Photos of 3 types of Ampullariidae: pomecea bridgesii/diffusa (male, ~6mos, light bodied wild), pomecea canaliculata (gender?, ~4mos, dark bodied) and marisa cornuarietis (female, ~8mos, both gold and striped).
Note how the spire whorls are stacked neatly like a cake.
Note how the seams between the cake layers are smoothed over
Note how the "cake" has sunk in on itself
Note the cake's seams are more obvious and grooved.
This is from another cana I first used for the images then noticed his spire was weird, so I used another for the above image.
Further spire comparison between the bridgesii/diffusa (left) and canaliculata (right)
Am going to stickyfy this, hope you don't mind; there aren't many stickies in this part of the board. Some of these photos really exemplify the spire differences and would be good as reference in addition to the species pages of the site.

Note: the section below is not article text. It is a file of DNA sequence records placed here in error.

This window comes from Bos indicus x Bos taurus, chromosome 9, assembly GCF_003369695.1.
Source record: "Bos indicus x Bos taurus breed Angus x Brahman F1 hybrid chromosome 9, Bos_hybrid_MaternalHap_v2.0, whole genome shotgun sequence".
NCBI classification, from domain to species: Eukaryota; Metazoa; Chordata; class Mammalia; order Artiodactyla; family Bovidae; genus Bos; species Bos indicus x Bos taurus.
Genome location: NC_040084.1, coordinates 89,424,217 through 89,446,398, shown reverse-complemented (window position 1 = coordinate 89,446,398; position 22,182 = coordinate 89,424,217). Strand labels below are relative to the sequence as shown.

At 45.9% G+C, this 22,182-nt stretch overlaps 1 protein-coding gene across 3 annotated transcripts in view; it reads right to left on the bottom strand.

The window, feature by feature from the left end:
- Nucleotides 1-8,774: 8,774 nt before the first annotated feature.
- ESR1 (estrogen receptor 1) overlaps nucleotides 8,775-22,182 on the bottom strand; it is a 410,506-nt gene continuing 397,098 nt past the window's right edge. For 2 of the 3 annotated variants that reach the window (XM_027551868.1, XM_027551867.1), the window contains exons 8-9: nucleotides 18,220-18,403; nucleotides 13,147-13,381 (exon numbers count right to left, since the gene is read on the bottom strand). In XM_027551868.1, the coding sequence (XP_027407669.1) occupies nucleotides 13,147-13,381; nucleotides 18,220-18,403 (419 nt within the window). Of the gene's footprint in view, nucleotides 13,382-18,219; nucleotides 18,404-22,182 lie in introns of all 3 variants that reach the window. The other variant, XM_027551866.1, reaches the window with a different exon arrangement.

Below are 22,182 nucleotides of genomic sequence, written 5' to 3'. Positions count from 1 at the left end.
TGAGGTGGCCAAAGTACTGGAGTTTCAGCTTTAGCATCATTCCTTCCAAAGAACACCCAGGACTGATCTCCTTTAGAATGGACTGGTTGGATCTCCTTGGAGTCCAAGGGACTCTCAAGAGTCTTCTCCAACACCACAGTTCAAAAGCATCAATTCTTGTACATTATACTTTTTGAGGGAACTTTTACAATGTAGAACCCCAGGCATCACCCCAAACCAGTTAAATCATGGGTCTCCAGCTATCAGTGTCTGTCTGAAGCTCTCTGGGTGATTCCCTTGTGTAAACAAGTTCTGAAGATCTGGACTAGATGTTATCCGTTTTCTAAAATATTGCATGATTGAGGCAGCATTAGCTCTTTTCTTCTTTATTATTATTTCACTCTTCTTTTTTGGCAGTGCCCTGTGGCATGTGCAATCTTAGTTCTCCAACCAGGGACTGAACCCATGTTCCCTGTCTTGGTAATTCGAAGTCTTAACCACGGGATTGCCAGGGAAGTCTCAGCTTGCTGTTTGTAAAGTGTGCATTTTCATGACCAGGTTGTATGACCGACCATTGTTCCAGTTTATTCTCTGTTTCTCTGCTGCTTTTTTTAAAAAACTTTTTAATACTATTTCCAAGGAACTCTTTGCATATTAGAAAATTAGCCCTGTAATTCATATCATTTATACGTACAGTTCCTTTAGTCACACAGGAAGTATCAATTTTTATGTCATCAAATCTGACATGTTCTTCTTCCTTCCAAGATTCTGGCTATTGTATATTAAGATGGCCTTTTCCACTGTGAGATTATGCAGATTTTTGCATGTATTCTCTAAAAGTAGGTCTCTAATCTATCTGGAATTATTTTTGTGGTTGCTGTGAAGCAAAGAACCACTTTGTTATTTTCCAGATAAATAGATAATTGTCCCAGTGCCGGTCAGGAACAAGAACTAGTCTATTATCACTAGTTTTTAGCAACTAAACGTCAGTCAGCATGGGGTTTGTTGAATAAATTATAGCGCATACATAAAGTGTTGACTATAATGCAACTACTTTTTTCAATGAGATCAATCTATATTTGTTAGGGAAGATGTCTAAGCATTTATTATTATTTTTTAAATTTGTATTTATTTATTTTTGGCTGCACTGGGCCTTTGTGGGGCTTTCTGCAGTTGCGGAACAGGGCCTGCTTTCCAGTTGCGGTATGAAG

EDIT: how certain are you of the ID on the Viv? The sharp angles look an awful lot like the offspring from the Cipangopaludina japonica I used to keep.
The baby viv on the gold marisa is from the three I got from a plant/pond place here, locally.
Their offspring is quite different from the offspring of the vivs I got from Rainbow Snails a long time ago. For one, the juvies are brown and sharper, especially in a raised rim in the middle of each whorl.
I'll work on getting images of those next. None of the parents are alive, however. I do have photos of them all, though.
If anyone has any of the other species, I'd love to add in photos of those, taken from the same angle as the ones I have. That way we can compare then easily. Robert, some of your flapples, please?
I would be very cautions when Identifying P. canaliculata. The shape of the spire and depth of the channel is nearly identical to the P. Insularum. I would suggest adding photos of egg clutches sizes, color, and shapes. This is the best way to distinguish between a P. canaliculata and a P. insularum. Even then it is still difficult without genetic testing.